By Cassandra Pokoney | Posted: Thursday April 8, 2021
When Sheila Baytopp talks about dance her eyes glaze over, and a dreamy, far away expression crosses her face. It’s an expression of love, of passion, of times gone by, but times that are remembered with fondness.
Sheila, who is now 91, is a member of the Presbyterian Support family, having lived at Walmsley House until last year when she moved to live closer to her son in Christchurch.
But like many residents at care homes, Sheila has a story that is as impressive as it is inspiring.
A dancer from a young age, Sheila was born and raised in England, where her passion for dance and theatre developed.
The opportunity of starting a career in dance came at age 17, when she joined a ballet company, however she soon discovered ballet wasn’t for her, and instead moved into musical theatre.
“Which I loved. It’s just a world of its own.”
It was a lifestyle and a career that has taken her all over the world.
At a 21st birthday party she attended, Sean Connery was also there, a lowly chorus boy in a production at the time. But it was just all part of the life for Sheila.
“You live in a different world and it’s lovely.”
Friends made while performing in productions stayed friends, and you learned to not say goodbye, just “ok, see you next time.”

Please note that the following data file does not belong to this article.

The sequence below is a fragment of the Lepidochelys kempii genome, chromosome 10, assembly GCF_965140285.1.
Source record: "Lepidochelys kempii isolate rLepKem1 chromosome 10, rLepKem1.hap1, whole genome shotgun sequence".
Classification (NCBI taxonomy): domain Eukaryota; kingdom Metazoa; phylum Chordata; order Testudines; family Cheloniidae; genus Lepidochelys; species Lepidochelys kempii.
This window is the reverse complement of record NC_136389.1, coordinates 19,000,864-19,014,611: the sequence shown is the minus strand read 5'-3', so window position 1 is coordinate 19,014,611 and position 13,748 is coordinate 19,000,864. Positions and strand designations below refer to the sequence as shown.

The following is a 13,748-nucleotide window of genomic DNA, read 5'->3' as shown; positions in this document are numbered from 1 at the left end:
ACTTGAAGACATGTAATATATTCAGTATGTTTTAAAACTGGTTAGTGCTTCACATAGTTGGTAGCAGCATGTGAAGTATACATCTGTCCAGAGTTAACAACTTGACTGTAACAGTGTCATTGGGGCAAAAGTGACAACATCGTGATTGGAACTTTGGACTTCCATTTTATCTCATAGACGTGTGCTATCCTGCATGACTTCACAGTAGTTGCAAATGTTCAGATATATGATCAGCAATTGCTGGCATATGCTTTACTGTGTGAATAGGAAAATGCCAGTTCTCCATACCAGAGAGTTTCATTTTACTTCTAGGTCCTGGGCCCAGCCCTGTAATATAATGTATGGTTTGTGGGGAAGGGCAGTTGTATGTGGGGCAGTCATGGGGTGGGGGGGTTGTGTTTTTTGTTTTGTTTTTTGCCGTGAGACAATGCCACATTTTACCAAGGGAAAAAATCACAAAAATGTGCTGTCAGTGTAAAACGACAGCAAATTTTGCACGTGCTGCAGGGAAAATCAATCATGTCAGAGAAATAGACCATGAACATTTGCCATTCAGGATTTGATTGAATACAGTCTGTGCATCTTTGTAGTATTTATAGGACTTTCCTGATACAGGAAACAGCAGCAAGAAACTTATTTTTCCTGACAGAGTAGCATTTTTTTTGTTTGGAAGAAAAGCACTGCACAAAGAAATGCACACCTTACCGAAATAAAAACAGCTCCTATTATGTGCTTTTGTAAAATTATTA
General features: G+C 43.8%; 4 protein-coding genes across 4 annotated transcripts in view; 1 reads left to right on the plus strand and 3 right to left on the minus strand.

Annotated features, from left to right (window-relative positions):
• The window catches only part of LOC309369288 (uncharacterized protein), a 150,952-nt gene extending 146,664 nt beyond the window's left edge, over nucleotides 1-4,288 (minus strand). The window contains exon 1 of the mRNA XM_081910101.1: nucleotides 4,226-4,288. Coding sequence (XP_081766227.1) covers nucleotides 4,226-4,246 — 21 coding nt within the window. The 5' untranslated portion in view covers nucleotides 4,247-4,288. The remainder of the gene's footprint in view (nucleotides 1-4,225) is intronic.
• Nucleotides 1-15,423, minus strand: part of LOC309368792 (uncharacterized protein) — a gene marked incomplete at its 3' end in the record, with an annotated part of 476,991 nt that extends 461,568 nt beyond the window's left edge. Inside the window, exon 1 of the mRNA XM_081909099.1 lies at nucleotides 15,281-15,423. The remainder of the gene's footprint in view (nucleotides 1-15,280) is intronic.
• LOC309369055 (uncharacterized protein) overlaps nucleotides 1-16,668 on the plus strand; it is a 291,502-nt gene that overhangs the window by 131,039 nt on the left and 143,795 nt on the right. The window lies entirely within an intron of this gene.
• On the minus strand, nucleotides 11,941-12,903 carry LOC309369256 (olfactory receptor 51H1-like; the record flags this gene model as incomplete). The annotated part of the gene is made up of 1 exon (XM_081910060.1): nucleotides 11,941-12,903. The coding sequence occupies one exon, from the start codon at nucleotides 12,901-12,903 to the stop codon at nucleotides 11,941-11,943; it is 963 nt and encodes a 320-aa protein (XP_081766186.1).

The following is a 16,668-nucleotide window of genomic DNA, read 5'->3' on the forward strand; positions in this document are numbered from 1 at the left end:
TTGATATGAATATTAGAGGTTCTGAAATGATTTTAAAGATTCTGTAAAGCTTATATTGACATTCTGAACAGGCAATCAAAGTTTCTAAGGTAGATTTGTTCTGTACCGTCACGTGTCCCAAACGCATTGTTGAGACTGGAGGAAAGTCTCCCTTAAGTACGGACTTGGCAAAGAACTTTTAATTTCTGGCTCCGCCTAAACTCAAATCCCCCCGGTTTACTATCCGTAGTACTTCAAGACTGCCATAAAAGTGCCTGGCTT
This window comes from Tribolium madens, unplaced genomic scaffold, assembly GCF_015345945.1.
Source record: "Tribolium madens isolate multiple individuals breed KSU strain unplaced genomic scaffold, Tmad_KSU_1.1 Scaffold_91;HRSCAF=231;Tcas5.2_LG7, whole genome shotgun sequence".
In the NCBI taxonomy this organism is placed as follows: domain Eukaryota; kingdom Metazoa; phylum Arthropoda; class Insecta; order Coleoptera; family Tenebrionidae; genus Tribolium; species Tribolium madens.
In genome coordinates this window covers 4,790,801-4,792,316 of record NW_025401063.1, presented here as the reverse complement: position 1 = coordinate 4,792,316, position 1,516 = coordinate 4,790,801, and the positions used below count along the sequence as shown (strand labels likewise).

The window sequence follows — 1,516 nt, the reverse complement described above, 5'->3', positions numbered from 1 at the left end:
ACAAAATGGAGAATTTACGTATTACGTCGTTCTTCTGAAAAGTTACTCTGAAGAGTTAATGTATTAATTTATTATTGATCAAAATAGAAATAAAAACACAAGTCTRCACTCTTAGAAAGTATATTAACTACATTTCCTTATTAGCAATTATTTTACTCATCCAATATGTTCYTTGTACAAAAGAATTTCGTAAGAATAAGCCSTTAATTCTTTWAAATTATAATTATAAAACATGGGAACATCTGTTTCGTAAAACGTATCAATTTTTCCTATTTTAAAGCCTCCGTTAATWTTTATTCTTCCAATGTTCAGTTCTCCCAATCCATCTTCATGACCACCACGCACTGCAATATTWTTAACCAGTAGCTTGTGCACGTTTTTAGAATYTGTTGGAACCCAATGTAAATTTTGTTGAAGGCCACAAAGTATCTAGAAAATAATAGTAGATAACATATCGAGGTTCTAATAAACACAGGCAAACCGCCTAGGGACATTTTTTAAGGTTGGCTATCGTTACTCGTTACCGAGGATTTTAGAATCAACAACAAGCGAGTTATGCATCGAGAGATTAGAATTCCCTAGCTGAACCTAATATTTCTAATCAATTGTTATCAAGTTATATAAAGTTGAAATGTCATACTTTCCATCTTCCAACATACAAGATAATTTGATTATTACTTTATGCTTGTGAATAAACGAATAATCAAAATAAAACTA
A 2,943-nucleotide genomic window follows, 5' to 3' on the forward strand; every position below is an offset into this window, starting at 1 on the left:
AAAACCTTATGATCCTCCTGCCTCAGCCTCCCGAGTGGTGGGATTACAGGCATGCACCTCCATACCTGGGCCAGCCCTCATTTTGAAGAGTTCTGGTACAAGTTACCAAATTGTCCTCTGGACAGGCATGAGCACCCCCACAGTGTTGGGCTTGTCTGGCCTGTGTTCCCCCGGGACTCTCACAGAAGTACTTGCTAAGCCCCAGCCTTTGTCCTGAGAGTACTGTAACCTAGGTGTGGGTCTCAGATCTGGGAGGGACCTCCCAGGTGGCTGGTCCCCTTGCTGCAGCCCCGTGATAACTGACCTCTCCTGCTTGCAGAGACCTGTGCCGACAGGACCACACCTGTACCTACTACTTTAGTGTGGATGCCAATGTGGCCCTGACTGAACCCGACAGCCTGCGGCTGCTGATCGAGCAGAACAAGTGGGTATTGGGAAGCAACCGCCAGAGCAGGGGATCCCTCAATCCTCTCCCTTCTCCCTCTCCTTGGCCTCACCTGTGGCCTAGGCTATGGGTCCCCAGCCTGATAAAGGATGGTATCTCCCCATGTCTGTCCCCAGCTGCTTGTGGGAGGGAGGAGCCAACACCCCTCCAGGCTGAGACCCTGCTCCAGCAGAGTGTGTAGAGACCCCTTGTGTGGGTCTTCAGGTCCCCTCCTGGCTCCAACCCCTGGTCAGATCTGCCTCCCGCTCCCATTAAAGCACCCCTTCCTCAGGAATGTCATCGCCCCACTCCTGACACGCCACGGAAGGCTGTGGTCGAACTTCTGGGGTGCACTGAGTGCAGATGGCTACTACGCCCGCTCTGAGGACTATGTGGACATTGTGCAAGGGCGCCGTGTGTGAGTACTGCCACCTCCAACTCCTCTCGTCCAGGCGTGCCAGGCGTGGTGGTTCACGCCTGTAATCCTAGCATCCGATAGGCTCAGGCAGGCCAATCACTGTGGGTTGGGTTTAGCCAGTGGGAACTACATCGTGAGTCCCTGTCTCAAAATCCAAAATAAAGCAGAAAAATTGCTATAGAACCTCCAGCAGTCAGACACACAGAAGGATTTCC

“I was very very lucky. I more or less went from one production to another. It was very hard work. When you joined a new company you had two weeks to learn everything.”
Rehearsals usually started at 10am, but often continued until 1 or 2am.
One of her best career decision came when she took up an opportunity to work on a production in Africa.
“I just loved Africa and I wanted to see more of it.”
When her contract with the production ended, she took the time to travel around the continent, and there met her first husband. They married in Nairobi and had their first son there.
But life back in England beckoned, and she returned, and had a second son, leaving the theatre completely to focus on her family.
She moved to New Zealand with her second husband about 20 years ago, after visiting on holiday.
“I’ve been very happy here.”
“I have had a wonderful life. I’ve always made the best of it. Life is for living and that’s what you must do.”
Despite not having been on the stage for decades, music remains a major part of Sheila’s life.
“I love going to concerts, I can’t live without music.”
“I like things like Beethoven but also modern theatre music.”